I have never been as conflicted about a book as I am about The Goldfinch.
For the first half of Donna Tartt’s celebrated novel, I was hooked. I read it slowly, treating myself to it chapter by chapter. I recommended it to every reader I knew. I bristled in indignation when I read an article quoting critics who thought it was poorly written and didn’t deserve its Pulitzer Prize — of course Theo thinks in clichés like ‘the tip of the iceberg,’ he’s only thirteen! I was certain I was reading one of my future favorite books.
And then … the second half happened, and I was left wondering whether the emperor had any clothes.
(NB: This review contains more spoilers than I normally include in my reviews; they are all fairly vague, but you have been warned.)
After a brief prologue featuring a mysterious adult in an Amsterdam hotel, The Goldfinch opens on an average morning for thirteen-year-old Theodore Decker. Well, not quite average — he’s been suspended from school. He and his beloved mother set out for a day in New York City, including a visit to a museum that is currently displaying one of his mother’s favorite paintings, Carel Fabritius’s tiny masterpiece “The Goldfinch.”
We are warned early in the book that this is the day Theo’s mother will die. It is also the day that Theo will steal — largely by accident — “The Goldfinch,” one of the most valuable paintings in the world.
The first half of The Goldfinch follows Theo as he tries to cope with his mother’s death — a situation made more difficult by the fact that his father is an alcoholic deadbeat whom neither he nor his mom have heard from in years. Theo’s journey has a deeply Dickensian feeling about it. We meet characters like the kindly Hobie, a furniture restorer; Mrs. Barbour, the chilly yet caring woman who becomes Theo’s temporary guardian; Boris, the galvanic and semi-criminal Ukranian who becomes his best friend; and Pippa, a girl Theo’s age that he met on the fateful day his mother died. We follow Theo through various neighborhoods in New York City, to a wasteland-like suburb in Nevada, and then back across the country in a crazed, zig-zag journey. All the time, Theo carries “The Goldfinch” with him, obsessed with its proper care and most comforted when he looks at its beauty.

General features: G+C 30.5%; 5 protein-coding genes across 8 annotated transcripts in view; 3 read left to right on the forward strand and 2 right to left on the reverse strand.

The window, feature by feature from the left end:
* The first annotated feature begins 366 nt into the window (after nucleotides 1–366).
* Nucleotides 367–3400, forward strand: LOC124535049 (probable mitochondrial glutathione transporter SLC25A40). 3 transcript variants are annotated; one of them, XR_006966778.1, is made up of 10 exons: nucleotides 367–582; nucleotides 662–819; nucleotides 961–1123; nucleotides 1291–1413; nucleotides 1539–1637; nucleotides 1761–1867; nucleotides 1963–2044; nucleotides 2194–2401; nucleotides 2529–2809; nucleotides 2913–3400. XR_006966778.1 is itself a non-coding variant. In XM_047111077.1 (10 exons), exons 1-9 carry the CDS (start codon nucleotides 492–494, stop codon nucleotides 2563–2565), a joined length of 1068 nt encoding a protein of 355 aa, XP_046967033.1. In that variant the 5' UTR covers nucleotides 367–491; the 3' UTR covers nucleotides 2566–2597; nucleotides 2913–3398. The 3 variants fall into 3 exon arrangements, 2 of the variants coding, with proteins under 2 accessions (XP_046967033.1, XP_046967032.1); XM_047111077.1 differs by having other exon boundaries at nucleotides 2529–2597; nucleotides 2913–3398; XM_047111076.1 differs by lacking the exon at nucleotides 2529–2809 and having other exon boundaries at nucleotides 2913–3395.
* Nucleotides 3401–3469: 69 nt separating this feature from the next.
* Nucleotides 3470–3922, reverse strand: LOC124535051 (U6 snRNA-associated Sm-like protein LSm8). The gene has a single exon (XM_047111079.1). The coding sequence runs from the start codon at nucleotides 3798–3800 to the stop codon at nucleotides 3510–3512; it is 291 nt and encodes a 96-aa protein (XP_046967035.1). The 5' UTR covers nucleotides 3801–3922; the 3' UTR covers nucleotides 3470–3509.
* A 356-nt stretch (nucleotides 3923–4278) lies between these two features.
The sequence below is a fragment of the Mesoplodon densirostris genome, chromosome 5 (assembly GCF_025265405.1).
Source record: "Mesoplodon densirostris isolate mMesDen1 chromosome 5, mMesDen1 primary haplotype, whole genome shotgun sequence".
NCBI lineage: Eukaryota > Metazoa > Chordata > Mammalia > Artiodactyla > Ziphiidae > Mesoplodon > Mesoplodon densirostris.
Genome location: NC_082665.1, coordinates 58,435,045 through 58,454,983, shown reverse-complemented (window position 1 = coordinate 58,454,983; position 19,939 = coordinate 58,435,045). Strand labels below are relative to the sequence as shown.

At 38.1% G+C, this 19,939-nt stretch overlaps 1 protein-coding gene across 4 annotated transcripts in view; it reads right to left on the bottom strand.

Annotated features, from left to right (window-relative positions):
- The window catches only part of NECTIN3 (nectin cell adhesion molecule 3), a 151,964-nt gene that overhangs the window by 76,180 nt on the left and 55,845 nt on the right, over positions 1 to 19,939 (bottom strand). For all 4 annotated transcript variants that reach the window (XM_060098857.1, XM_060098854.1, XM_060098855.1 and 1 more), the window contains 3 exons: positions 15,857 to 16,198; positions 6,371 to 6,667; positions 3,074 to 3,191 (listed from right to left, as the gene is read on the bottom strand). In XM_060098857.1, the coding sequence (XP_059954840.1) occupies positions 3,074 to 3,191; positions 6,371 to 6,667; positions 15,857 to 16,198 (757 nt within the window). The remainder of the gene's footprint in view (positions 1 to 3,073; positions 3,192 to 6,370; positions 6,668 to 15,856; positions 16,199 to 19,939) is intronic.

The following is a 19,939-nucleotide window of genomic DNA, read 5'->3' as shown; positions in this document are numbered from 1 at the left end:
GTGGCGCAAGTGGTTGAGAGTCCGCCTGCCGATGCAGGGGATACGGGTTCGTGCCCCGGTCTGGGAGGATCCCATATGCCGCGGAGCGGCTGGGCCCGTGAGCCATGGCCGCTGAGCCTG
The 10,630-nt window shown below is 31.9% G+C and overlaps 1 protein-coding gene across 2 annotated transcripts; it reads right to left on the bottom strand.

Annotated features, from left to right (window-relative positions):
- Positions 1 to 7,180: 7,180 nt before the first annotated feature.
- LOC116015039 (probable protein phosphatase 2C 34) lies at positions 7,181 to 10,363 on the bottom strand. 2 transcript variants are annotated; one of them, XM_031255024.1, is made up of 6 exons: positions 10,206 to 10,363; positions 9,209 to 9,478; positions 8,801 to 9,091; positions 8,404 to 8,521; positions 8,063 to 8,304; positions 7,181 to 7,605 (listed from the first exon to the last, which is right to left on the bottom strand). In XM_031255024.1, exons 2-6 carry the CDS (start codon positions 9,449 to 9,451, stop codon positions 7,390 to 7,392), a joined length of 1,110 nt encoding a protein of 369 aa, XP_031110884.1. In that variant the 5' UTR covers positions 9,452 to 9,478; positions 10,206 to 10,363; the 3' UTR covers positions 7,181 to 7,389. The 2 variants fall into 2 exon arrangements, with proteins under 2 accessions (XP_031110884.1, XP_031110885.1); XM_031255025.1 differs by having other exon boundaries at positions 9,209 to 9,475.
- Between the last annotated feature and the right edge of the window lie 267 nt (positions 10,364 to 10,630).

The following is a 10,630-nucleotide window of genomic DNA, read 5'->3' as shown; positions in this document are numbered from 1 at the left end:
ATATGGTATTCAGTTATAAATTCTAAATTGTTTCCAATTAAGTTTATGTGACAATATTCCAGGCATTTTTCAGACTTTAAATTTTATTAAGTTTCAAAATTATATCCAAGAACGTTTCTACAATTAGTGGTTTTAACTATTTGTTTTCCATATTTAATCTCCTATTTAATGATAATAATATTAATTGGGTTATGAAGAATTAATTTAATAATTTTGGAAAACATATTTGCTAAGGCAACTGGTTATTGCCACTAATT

I fell in love with young Theo, a smart and vulnerable kid who could be selfish and snotty in one moment, and then clever and compassionate in the next. Young Theo did not have much control over his life, but when he gained some, he acted — sometimes recklessly, but always with a plan, and never with the intention to hurt anyone. My heart sank when Theo fell into the clutches of a Fagan-like figure and cheered when he escaped. When I turned the page and saw that The Goldfinch had time-jumped to Theo’s twenties, I became even more excited about the book. I couldn’t wait to see where Theo’s life had taken him.
Unfortunately, adult Theo is one of the dullest stock characters in modern literature: the Twenty-Something White New Yorker Suffering from Ennui.
It’s immediately apparent that adult Theo has a near-debilitating drug problem. He thinks so little of the women he dates that he doesn’t even refer to them by their names. He’s involved in some seedy dealings in his professional life. He’s also unhealthily obsessed with Pippa, who assumes the tiresome role of “unattainable woman who won’t love the protagonist back.”
I absolutely believe that someone like Theo, who lost a beloved parent and was then tossed between temporary homes, would grow up to have some major issues. But The Goldfinch fails to make adult Theo at all compelling. I can’t fault the book as a portrait of a drug addict who feels his life has little interest or meaning, but adult Theo is much too passive a character to carry the increasingly crazy events that happen in the second half of the novel. The plot might as well be happening to a Tamagotchi or a box of Ritz crackers.
My frustration only grew in the book’s final pages, as three major characters close out the novel with lengthy monologues. One monologue seems to argue that “there is no good or bad”; the next talks about art and its effect on particularly sensitive people; the third, by Theo himself, argues that life is a catastrophe and that people have no control over who they are or what they want.
I don’t want to make the mistake of automatically conflating the characters’ beliefs with the book’s view or the author’s opinion, but in the case of The Goldfinch, I felt that the three closing monologues were meant to excuse adult Theo’s worst behavior and to portray his actions as honest, even noble in a way. I couldn’t agree. It wasn’t that I wanted to see Theo punished, but the book seemed to conclude that this was the only way things could have gone for Theo — and that conclusion honestly made me a little angry. There are a lot of people in this world who don’t have choices, whose circumstances close off so many options that there is little or nothing they can do to change their paths. A twenty-something who can get his hands on $16,000 in cash on an hour’s notice is not one of those people. The Goldfinch has a deep understanding of Theo’s suffering, but seems utterly unaware of his privilege.
Powerful novels often invoke strong emotions in their readers, so perhaps my anger and frustration is a sign that The Goldfinch is more profound than I’m giving it credit for. But that doesn’t change how slow and uninteresting the book becomes in its second half. Ultimately, however much I loved the first half of the book, I can’t quite recommend it.